Christian Sorensen: Introduction to U.S. Military Contracting Announcements

Understanding the War Industry by Christian Sorensen

Screenshot by Dandelion Salad via Flickr

by Christian Sorensen
Writer, Dandelion Salad
September 28, 2020

C.P. Sorensen on Sep 25, 2020

Every duty day around 5PM Eastern, the Pentagon issues contracting announcements (www.defense.gov/Newsroom/Contracts). This video offers a brief introduction to these announcements.

Information on types of contracts:
Understanding Defense Department Contracts

Contracting announcements distilled into monthly summaries:
https://ibpoffices.com/distillations/

Information about the costs of war:
https://watson.brown.edu/costsofwar/

On de-militarizing industry:
https://economicreconstruction.org/node/222

Informative organizations:
https://twitter.com/VetsAboutFace/
https://worldbeyondwar.org/who/
https://www.securityreform.org/
https://www.citizen.org/
@CodePink https://www.peaceaction.org/

Transcript:

What is the military-industrial-congressional complex (MIC)? The MIC is an insulated arrangement comprised of the Pentagon, the war industry, and Capitol Hill.

The war industry consists of the corporations that sell goods and services to the U.S. military establishment and to regimes and governments around the world.

The war industry is on display every day when the Pentagon posts its contract announcements around 5:00PM Eastern.

Here we go through a few examples of contract announcements and point out the important parts.

  1. The corporation and the location of the particular facility that is in charge of selling the product mentioned. So, while Lockheed Martin’s headquarters is in Bethesda, Maryland, you rarely see Bethesda credited for Lockheed Martin. You see any one of its numerous facilities credited (e.g. Stratford, CT; Moorestown, NJ; Orlando, FL; Fort Worth, TX; etc.). Here is a map of Lockheed Martin’s domestic facilities. This map is based on the facilities cited in the FY2020 contracts.
  2. Dollar amount. The contract announcement will specify how much money is allocated toward the contract or contract extension listed.
  3. Type of contract. Information regarding contract types is noted below the video. Take your time familiarizing yourself with this information.
  4. It is around this location in the announcement that you’ll see the order number and/or the contract number. These numbers are helpful when trying to search for more information on the contract. Sometimes one should search using a reliable engine such as DuckDuckGo, or one can search DOD’s contract announcement site.
  5. The meat of the contract announcement usually involves details of the good or service being purchased. Sometimes this is vague, sometimes specific. Here you’ll see a few examples.
  6. Next you’ll see the location of work and the expected date of completion. It is common for a product to be worked on in multiple locations. Bigger ticket items are spread across congressional districts.
  7. Next you’ll see the type of funding allocated. DOD has many different funding buckets it uses to pay for goods and services. Common funding buckets include operations & maintenance funds; military construction funds; working capital funds; research, development, test, and evaluation funds; aircraft procurement funds; and space procurement funds.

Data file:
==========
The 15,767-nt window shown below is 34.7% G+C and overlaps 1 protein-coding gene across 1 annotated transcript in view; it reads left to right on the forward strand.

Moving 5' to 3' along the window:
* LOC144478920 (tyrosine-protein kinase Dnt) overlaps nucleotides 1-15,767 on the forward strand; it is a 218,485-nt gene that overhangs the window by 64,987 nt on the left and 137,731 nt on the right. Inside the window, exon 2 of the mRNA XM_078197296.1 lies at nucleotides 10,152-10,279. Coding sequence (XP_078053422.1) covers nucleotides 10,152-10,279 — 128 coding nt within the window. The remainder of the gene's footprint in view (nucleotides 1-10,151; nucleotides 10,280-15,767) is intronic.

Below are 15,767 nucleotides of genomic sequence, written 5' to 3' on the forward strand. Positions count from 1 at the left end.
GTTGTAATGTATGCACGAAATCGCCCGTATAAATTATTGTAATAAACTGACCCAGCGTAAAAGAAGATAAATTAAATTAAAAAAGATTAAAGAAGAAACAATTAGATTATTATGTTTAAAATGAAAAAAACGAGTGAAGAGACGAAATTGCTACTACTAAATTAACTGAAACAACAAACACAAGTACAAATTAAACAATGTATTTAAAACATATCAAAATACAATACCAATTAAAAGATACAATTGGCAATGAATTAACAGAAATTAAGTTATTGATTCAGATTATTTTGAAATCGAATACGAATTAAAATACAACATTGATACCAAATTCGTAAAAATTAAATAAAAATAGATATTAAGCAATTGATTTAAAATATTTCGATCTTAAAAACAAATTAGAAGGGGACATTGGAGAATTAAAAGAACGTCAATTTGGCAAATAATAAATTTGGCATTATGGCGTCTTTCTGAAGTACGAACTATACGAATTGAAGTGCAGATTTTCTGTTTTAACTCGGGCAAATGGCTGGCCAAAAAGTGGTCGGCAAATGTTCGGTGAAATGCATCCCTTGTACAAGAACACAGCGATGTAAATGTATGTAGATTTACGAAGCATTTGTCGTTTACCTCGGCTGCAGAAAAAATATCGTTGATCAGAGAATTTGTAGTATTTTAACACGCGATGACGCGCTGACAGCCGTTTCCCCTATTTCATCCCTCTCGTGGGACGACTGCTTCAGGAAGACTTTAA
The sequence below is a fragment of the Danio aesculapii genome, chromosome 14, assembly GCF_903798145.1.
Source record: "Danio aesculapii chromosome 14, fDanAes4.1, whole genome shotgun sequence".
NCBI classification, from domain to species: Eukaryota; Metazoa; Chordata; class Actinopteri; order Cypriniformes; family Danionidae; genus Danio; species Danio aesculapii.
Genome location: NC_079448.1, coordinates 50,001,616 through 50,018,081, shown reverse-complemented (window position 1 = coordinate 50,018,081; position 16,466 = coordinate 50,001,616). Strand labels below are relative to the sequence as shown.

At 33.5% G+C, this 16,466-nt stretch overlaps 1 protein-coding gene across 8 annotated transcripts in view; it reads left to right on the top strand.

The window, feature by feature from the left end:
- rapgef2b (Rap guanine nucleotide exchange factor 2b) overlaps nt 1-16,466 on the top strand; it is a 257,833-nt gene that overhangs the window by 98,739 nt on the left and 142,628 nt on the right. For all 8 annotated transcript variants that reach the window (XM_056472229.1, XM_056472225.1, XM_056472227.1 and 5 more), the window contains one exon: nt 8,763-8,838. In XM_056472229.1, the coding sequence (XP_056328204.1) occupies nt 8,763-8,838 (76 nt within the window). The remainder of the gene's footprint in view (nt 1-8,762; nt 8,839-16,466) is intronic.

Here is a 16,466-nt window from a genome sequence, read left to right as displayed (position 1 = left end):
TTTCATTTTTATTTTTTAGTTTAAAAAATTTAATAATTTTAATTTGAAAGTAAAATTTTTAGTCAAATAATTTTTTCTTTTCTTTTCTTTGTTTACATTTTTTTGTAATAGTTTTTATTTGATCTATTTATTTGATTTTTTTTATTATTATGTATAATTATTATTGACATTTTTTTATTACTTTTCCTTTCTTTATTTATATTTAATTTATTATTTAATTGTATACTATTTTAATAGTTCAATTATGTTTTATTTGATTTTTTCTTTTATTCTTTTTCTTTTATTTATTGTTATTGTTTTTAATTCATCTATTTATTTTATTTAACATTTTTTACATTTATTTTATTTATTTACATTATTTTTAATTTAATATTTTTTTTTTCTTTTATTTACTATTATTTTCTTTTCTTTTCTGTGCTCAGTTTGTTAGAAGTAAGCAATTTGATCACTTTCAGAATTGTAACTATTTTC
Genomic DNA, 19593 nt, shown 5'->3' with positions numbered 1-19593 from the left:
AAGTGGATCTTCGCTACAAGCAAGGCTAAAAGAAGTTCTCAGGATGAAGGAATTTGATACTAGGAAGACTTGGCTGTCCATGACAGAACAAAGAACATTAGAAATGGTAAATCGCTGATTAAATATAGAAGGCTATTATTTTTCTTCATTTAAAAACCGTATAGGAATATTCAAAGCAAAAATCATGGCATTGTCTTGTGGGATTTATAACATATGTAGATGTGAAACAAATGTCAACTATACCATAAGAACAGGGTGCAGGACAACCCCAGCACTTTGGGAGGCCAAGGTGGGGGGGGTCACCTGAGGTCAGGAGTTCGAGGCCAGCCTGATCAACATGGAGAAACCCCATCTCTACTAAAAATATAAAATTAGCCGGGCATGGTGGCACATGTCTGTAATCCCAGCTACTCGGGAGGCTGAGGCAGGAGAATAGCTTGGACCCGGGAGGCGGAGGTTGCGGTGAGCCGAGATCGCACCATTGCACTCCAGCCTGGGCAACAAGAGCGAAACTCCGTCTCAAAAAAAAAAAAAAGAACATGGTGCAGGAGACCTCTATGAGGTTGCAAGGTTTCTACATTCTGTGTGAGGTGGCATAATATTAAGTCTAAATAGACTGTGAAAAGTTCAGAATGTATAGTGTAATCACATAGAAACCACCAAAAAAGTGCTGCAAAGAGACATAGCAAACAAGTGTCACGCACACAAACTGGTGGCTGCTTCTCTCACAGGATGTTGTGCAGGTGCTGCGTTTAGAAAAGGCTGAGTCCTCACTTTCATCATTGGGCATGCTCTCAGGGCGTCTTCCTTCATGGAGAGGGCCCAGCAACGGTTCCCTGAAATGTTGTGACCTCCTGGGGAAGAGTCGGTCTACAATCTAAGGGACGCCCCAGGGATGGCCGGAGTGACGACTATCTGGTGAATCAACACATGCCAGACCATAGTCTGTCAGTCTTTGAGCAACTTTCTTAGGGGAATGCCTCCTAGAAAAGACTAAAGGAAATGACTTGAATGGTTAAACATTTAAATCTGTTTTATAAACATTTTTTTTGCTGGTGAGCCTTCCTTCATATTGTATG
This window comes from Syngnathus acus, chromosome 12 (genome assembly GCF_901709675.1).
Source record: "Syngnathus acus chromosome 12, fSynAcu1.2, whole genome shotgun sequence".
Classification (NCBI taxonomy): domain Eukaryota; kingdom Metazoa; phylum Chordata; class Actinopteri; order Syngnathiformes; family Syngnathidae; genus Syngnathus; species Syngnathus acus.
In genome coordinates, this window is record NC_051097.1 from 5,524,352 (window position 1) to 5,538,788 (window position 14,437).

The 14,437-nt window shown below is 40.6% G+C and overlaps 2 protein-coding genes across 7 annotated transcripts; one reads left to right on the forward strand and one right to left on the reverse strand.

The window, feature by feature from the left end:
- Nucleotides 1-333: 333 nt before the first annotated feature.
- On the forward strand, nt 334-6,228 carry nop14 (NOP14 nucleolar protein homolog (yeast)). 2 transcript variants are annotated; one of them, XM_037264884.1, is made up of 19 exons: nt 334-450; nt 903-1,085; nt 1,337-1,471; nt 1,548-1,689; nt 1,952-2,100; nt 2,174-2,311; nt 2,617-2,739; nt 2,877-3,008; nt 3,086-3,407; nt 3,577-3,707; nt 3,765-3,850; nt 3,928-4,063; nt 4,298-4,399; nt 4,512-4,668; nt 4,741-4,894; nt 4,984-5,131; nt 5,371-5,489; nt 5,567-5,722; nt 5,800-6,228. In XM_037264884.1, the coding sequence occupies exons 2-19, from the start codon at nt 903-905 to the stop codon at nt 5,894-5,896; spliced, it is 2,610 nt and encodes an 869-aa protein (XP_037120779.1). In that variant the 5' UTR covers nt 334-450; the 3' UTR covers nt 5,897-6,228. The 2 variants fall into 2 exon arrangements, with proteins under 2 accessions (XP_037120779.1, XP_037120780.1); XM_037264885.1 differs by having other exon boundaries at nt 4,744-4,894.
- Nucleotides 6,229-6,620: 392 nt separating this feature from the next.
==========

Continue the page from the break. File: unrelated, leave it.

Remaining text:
8. The last bit of information you usually find listed in a contract announcement is the contracting activity. The contracting activity is the unit purchasing the good or service, not necessarily the one using it, or the only one using it. Popular contracting activities, among the dozens, are the Air Force Research Lab, the Defense Logistics Agency, the various Naval System Commands, Space & Missile Systems Center at Los Angeles Air Force Base, the Missile Defense Agency, the Air Force Life Cycle Management Center, U.S. Army Contracting Command, Naval Information Warfare Center, and (when dealing with engineering or construction projects) Naval Facilities Engineering Command or U.S. Army Corps of Engineers.

Not all of this aforementioned information is present in every contract announcement. Some announcements are paltry, some are packed with information. This has been a general rundown of how to read DOD contracts. Why learn this? Because we can’t stop the wars until we understand the war machine.


Christian Sorensen is a novelist and independent journalist. His work focuses on the U.S. war industry. His new book is Understanding the War Industry. He writes at ibpoffices.com. Support Christian on Patreon.

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From the archives:

Christian Sorensen: Military Contract Literacy

The Top Driving Force Behind Wars Is The War Industry, by David Swanson

Will Griffin: United States Still Largest Weapons Exporter in the World + Green Jobs VS Military Jobs

Christian Sorensen: War Industry Muster–Intro to Foreign Military Sales (FMS)

Christian Sorensen: War Industry Muster–Why Work for the War Industry? + Johns Hopkins University Applied Physics Lab is a Part of the War Industry

Christian Sorensen: War Industry Muster–The Corporate Underpinnings of the Special Relationship

Christian Sorensen: War Industry Muster–War Is A Racket

Will Griffin: How the U.S. Military Shaped Global Capitalism

Will Griffin: Militarism is Capitalism

One thought on “Christian Sorensen: Introduction to U.S. Military Contracting Announcements

  1. Pingback: Abby Martin: Biden vs. Trump on Foreign Policy – Dandelion Salad

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